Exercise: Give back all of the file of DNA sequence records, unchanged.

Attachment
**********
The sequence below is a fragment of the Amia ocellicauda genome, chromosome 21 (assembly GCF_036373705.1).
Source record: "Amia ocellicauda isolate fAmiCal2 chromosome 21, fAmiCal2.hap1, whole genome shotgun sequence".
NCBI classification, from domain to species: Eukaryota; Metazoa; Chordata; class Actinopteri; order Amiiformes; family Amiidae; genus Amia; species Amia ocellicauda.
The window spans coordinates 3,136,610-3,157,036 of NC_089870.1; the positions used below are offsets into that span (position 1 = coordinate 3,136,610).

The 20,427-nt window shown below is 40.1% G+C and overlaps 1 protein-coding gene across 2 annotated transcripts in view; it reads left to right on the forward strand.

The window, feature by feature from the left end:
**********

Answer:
The sequence below is a fragment of the Amia ocellicauda genome, chromosome 21 (assembly GCF_036373705.1).
Source record: "Amia ocellicauda isolate fAmiCal2 chromosome 21, fAmiCal2.hap1, whole genome shotgun sequence".
NCBI classification, from domain to species: Eukaryota; Metazoa; Chordata; class Actinopteri; order Amiiformes; family Amiidae; genus Amia; species Amia ocellicauda.
The window spans coordinates 3,136,610-3,157,036 of NC_089870.1; the positions used below are offsets into that span (position 1 = coordinate 3,136,610).

The 20,427-nt window shown below is 40.1% G+C and overlaps 1 protein-coding gene across 2 annotated transcripts in view; it reads left to right on the forward strand.

The window, feature by feature from the left end: